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Two town hall meetings have been held in Ava. Now folks in the Squires area will have an opportunity to visit with the architects, the county commissioners and Sheriff Chris Degase regarding the new jail and justice center proposed for Douglas County.
The town hall meeting will be held next Tuesday night, Oct. 19, beginning at 6 pm., and will be held at the Squires Community Center.
Those attending will have an opportunity to review and discuss the plans, and ask questions about the facility and the tax measures that will be on the Nov. 2 ballot to fund the project.
To recap information about the proposed facility that would be funded by a law enforcement sales tax, the county’s current jail has 21 beds and is located in the same building with the Sheriff’s Office.
The new facility would comply with federal standards and would replace the current, outdated jail.
Sheriff Degase says the county’s lack of space currently results in an average of three inmates per month being housed in other jails, at a cost to the county of more than $4,000 per month.
Degase says that, with a new jail, the county could not only house all of its own prisoners, but could feasibly also house eight to 10 prisoners per month for other counties, resulting in potential revenue for the county in the amount of up to $13,500 per month, rather than paying that money out.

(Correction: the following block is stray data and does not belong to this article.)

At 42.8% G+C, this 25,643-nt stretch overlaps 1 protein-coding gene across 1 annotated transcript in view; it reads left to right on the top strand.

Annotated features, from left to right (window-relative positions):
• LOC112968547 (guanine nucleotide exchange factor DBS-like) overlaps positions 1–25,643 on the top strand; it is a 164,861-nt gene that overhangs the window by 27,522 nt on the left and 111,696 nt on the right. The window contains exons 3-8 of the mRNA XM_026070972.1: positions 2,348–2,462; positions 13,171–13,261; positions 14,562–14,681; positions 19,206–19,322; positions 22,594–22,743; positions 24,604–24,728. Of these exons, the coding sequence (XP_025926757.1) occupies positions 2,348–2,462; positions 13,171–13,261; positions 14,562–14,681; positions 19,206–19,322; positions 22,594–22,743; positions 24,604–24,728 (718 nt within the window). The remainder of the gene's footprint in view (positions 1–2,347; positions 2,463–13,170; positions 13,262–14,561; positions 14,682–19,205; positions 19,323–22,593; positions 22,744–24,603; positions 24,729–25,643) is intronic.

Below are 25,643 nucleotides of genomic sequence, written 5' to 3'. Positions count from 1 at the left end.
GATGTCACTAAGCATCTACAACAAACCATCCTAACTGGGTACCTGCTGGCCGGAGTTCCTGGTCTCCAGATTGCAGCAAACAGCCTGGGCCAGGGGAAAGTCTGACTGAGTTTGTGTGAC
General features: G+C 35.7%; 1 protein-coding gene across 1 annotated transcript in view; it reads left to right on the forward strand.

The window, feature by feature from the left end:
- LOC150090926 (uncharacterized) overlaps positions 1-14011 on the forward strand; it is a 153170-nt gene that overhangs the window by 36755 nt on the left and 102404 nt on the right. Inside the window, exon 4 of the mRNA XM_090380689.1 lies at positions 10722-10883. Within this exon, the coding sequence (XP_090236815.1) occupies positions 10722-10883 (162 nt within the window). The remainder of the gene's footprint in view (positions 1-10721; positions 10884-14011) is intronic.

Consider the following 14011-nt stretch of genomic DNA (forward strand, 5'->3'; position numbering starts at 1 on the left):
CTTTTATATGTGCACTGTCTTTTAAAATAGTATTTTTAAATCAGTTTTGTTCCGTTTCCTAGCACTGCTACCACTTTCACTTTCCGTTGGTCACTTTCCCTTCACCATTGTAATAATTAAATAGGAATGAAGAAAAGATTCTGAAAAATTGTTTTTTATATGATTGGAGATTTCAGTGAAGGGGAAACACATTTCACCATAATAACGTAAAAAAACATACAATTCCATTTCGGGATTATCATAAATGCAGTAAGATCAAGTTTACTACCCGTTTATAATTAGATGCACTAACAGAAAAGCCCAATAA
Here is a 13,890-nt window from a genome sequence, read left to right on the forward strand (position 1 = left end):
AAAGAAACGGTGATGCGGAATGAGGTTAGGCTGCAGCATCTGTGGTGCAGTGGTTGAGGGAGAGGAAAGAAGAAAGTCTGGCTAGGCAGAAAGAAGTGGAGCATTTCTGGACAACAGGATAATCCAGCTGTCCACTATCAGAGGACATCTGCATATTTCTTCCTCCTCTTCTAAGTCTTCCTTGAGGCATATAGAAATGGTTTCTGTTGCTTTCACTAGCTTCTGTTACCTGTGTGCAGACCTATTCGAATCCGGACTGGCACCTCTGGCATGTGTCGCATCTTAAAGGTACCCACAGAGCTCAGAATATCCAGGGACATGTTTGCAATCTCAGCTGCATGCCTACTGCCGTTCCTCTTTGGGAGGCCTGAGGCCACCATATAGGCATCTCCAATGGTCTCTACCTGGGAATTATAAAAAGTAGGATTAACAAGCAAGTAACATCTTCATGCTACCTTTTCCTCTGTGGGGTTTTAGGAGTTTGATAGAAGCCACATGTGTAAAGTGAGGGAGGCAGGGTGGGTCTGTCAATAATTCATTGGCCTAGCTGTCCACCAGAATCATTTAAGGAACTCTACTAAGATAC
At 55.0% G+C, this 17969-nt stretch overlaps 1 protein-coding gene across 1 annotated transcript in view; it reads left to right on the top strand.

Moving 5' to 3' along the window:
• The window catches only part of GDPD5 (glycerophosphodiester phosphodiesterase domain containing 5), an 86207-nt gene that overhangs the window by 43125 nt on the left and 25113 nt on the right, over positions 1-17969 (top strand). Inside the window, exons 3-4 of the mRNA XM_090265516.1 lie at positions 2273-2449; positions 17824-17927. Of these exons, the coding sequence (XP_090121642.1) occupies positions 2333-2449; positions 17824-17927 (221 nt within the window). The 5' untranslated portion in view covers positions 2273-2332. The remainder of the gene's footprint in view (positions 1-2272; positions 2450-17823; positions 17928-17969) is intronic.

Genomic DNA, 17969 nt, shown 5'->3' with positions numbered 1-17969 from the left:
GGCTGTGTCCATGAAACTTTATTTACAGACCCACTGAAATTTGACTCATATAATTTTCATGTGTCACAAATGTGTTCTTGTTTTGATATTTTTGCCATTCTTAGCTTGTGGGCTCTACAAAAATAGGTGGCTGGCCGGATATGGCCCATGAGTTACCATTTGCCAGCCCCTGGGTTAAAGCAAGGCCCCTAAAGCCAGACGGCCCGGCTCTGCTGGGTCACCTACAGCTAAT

Architects have said they will encourage the use of local contractors and local workers where possible, to stimulate the local economy during the 12-14 month construction period, and once the new facility is completed, some 15 new, permanent jobs would be created as jailers, cooks, supervisors, and support personnel.
The proposed facility would include a 40- to 48-bed jail, along with the control room and dispatch center all on the bottom floor, with the court rooms, judicial offices and sheriff’s office on the top floor.
The facility would be built on the lot just east of the current jail, which is owned by the county, and would utilize the natural slope of the lot to give both floors a ground-floor entrance.
The facility is designed by the firm of Goldberg, Sullivan & McCrerey, of St. Joseph, which is one of the nation’s leading correctional planners in determining what kind and size jail should be built to best serve the community for long-term benefits.
To fund the project, the county is proposing two separate one-half cent sales tax measures that will be on the Nov. 2 ballot.
One of the half-cent taxes would be used to construct the facility and the second half-cent tax would be used for staffing and operations.
Each one-half cent would generate approximately $450,000 annually.
According to the way it is presented, the one-half cent tax for the construction of the facility would be reduced to one-eighth cent to cover maintenance when the building is paid for. The other one-half cent for operations would be ongoing with no sunset clause attached.